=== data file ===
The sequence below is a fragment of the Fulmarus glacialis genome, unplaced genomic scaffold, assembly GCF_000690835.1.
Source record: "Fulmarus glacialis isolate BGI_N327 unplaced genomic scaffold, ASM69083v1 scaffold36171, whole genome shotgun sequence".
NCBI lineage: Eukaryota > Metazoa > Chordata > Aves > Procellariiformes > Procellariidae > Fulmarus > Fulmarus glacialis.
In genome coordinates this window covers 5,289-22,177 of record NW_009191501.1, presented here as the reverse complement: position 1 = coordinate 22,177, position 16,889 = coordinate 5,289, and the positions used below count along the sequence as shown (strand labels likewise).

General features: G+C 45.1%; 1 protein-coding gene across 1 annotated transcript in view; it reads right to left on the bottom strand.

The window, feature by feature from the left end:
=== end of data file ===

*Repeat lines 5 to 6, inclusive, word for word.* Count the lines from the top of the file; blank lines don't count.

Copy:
General features: G+C 45.1%; 1 protein-coding gene across 1 annotated transcript in view; it reads right to left on the bottom strand.

The window, feature by feature from the left end: